If, after 28 months of waiting and the third request, I within a few hours receive “Reviewer # 1: Sorry that this review took so long. However, this paper does not contain any results of value”, I know that the referee read only the author's name and, possibly, the title of the article.

If I get the message "How about you try to establish a reputation for yourself on several less serious questions before claiming to solve * both * the Goldbach and Twin Prime problems?", Then I begin to think that the solution of these problems is reserved for the author of this message And he was promised to show “the Book". Is it ethical to give such advice?

If they write to me “Yes, I will not accept this work. ... From very general considerations, I believe that you have a mistake in your work. Formally, of course, I have to specify it, but I do not want to do it because of saving my own time”, I understand that they read the work, they did not find any mistakes and refuse, just in case.

Of course, the referee can save two hours of his time, and as a result, the author loses months, years, and sometimes, and all his life. Obviously, in order to recognize the results of my work, courage is needed. But, if “Reviewers' comments: ... I suggest rejecting it on grounds that it does not meet the standards of mathematical correctedness practiced by our journal”, I do not understand what is more important, form or content. I’ve always believed that the result is more important.

Sometimes they refer to feelings (“the referees felt given the methods you are using, it is hard to imagine that the results you claim are valid”), or belief (“I'm sure that your "elementary evidence" of Goldbach and the twins have mistakes, many years of experience does not allow me to believe in them, but I also can not spend time searching for them”).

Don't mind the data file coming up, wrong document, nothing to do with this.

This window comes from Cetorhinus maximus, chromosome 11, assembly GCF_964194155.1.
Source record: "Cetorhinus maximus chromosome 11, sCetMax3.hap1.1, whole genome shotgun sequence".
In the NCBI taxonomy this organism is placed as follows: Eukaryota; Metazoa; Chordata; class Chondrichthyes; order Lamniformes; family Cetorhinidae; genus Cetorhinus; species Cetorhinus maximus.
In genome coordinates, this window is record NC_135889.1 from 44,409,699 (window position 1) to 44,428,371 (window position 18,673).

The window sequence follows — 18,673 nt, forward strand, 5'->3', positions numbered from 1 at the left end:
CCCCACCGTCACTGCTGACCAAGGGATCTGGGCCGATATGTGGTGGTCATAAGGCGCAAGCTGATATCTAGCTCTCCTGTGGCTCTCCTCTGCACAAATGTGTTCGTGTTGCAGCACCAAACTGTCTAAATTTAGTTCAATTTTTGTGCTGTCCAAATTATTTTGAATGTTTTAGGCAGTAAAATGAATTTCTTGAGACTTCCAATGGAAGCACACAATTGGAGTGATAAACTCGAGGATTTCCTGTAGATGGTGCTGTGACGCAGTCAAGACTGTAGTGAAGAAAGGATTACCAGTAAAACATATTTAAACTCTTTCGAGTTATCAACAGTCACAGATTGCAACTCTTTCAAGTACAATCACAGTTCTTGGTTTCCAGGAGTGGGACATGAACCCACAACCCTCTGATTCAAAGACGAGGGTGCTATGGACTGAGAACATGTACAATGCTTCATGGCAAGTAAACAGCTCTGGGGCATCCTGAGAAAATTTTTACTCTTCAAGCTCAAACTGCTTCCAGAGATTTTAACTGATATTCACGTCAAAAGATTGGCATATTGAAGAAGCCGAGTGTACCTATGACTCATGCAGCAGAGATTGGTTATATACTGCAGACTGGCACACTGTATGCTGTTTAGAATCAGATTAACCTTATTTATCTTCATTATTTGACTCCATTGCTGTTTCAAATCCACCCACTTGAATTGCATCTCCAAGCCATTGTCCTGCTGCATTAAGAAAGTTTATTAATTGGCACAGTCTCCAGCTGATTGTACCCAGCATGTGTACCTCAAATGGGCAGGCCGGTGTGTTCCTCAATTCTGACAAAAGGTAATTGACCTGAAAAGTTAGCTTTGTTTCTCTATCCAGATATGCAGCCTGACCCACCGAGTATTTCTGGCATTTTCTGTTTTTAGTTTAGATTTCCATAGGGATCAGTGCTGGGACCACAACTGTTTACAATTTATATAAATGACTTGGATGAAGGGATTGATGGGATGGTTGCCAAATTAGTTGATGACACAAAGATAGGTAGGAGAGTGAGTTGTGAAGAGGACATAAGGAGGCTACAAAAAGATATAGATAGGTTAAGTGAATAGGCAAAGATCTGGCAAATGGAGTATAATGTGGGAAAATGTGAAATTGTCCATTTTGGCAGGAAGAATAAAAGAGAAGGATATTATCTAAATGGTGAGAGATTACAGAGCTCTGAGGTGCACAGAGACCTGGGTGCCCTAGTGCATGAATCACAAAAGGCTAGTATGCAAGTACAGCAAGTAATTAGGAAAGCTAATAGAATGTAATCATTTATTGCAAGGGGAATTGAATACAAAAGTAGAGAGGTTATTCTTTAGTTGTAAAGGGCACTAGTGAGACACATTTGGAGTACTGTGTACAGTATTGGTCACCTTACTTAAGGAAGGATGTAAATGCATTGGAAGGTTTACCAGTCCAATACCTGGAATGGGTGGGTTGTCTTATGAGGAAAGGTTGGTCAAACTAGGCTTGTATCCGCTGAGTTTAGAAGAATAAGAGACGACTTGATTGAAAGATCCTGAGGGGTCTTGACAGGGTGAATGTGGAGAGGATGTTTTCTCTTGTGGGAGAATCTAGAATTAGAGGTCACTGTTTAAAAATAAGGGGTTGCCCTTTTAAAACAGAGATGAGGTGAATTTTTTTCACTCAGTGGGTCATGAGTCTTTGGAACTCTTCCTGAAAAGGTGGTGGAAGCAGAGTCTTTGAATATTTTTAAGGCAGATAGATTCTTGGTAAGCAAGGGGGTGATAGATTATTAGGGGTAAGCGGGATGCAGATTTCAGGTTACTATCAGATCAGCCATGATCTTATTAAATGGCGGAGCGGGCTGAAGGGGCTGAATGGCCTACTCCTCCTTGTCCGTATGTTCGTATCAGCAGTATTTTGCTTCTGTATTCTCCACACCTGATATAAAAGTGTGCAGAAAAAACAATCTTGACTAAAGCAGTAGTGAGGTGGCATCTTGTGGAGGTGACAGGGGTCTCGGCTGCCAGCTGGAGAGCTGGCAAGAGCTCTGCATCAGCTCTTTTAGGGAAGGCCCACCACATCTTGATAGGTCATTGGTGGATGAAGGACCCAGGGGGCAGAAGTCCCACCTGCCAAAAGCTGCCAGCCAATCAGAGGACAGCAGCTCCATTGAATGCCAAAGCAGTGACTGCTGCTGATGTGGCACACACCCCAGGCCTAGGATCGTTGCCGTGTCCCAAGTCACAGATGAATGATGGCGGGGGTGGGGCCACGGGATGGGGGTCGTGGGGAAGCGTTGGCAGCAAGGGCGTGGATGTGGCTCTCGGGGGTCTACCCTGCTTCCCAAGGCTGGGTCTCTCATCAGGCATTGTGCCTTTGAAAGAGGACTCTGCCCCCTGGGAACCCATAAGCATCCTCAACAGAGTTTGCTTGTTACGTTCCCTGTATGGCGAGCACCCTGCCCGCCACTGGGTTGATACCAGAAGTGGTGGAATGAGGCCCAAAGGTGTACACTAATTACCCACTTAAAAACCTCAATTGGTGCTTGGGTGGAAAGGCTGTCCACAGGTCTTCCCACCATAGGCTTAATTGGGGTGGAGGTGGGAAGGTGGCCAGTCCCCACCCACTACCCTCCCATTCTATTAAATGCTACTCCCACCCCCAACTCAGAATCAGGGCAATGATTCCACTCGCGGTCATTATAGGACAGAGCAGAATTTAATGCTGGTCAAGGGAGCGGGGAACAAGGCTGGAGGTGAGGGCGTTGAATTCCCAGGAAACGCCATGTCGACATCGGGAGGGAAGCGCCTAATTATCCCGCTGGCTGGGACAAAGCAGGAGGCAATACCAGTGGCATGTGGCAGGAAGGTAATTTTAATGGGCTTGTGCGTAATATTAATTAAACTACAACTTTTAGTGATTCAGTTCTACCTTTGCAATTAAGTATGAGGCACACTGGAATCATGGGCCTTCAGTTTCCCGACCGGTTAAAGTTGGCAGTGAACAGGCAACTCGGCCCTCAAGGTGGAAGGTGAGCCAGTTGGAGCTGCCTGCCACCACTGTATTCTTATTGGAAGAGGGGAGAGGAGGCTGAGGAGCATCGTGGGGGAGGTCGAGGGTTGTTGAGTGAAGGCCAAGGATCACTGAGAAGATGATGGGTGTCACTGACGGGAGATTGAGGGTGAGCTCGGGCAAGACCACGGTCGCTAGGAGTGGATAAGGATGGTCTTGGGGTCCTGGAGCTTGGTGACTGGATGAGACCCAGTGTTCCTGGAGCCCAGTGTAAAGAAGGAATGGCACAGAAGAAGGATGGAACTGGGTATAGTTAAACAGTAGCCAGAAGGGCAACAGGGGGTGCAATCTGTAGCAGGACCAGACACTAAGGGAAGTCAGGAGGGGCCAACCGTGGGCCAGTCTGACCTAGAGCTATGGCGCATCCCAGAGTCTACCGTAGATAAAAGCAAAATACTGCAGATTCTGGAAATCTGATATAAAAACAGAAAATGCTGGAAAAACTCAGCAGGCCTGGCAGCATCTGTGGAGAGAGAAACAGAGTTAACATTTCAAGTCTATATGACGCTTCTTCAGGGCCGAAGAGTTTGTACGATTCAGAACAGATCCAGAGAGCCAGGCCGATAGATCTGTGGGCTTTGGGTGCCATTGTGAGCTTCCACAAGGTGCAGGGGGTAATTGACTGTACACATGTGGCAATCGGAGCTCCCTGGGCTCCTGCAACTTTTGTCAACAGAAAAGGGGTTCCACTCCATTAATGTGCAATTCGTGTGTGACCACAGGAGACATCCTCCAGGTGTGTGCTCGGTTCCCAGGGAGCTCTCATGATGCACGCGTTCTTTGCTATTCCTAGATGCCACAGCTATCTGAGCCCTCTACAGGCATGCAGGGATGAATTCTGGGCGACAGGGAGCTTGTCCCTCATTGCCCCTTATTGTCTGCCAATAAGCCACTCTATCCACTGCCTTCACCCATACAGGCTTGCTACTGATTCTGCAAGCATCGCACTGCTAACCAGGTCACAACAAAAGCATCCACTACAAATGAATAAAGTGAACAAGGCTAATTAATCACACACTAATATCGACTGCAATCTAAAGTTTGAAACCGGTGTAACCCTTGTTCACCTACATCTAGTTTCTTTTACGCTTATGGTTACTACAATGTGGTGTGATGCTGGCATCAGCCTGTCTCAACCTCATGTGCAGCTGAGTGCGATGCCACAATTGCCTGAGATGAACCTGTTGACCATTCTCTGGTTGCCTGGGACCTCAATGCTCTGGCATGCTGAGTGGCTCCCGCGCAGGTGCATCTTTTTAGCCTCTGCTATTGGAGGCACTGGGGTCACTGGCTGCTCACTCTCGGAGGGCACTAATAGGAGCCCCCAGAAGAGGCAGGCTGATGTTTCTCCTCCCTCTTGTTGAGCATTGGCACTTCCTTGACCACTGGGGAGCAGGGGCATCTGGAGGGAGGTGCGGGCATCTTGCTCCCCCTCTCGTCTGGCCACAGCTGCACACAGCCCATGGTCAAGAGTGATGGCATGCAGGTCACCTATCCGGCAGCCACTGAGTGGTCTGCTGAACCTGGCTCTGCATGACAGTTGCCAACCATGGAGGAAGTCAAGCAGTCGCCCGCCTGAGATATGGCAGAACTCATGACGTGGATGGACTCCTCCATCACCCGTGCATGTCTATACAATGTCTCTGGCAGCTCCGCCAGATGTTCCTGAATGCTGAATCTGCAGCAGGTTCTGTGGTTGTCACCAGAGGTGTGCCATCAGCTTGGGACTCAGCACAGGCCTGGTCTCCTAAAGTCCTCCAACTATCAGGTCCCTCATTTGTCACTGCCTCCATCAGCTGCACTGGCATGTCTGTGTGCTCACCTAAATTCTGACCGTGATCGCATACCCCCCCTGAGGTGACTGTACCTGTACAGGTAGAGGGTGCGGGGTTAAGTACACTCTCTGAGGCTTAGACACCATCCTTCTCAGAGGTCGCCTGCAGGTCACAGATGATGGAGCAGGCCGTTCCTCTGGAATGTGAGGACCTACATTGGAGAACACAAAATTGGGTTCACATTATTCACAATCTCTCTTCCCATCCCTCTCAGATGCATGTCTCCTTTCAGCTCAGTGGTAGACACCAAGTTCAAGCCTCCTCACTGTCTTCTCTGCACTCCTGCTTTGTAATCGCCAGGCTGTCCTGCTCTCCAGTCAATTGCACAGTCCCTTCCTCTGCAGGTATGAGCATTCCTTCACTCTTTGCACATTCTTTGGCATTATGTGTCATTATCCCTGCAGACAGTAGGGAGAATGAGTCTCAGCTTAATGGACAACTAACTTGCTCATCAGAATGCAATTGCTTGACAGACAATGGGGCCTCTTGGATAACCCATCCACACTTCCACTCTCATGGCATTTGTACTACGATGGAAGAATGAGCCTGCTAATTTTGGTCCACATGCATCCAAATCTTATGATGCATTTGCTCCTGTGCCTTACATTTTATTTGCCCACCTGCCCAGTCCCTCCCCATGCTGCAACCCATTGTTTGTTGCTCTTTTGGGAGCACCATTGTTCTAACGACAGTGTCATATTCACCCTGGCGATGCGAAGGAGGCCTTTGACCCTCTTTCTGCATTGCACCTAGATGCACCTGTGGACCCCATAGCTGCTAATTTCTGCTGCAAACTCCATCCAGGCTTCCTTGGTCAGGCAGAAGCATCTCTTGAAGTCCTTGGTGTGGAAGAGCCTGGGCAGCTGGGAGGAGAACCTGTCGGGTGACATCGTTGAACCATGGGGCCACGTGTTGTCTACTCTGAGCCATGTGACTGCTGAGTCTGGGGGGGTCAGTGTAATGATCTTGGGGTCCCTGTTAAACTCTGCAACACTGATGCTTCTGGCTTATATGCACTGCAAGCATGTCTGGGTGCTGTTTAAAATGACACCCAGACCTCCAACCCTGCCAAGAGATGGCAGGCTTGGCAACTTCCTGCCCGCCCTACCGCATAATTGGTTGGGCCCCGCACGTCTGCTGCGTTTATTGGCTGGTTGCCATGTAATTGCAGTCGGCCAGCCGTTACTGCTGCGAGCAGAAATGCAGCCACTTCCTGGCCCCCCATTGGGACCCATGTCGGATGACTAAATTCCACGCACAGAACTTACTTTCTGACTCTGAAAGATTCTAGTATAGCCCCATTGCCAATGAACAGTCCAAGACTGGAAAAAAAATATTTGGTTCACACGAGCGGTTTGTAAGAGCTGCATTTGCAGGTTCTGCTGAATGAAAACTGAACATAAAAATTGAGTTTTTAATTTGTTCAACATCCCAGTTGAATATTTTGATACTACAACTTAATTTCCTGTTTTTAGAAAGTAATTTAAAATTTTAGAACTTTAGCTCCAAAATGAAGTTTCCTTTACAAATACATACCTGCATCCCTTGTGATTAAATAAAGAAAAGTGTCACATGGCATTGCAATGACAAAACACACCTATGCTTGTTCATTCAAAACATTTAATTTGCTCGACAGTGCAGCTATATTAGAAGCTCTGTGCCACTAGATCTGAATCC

But I'm not interested in the feelings of referees who did not even get acquainted with the proposed method and, I did not ask anyone to take my word for it. I offer the proof.

This is only part of the disclaimer, but there is not a single review or indication of an error. Is it ethical for judges to make a conclusion about a job without reading it, but only on the basis of their feelings and assumptions about what is written in the article?

Is every referee a priori smarter than any author to such an extent that in several phrases pulled out of context, can determine where the author's thought can turn? Should not the referee read the article at least until the first error and point to it? And if the error is not found, recognize the work as correct. Otherwise, he should declare himself incompetent and ask the editor to transfer the article to another referee Really all mathematicians not only do not see, but also do not want to see beyond their nose?

How can the author get an honest, unbiased assessment of his work in this situation?

  • Comments are not for extended discussion; this conversation has been moved to chat.
    – eykanal
    Jun 23 '17 at 19:58

I think most of this question should be closed as a duplicate, and I would strongly recommend the OP read all of the highly upvoted answers here before commenting further:

I believe I have solved a famous open problem. How do I convince people in the field that I am not a crank?

However perhaps the last part of the question can still be answered: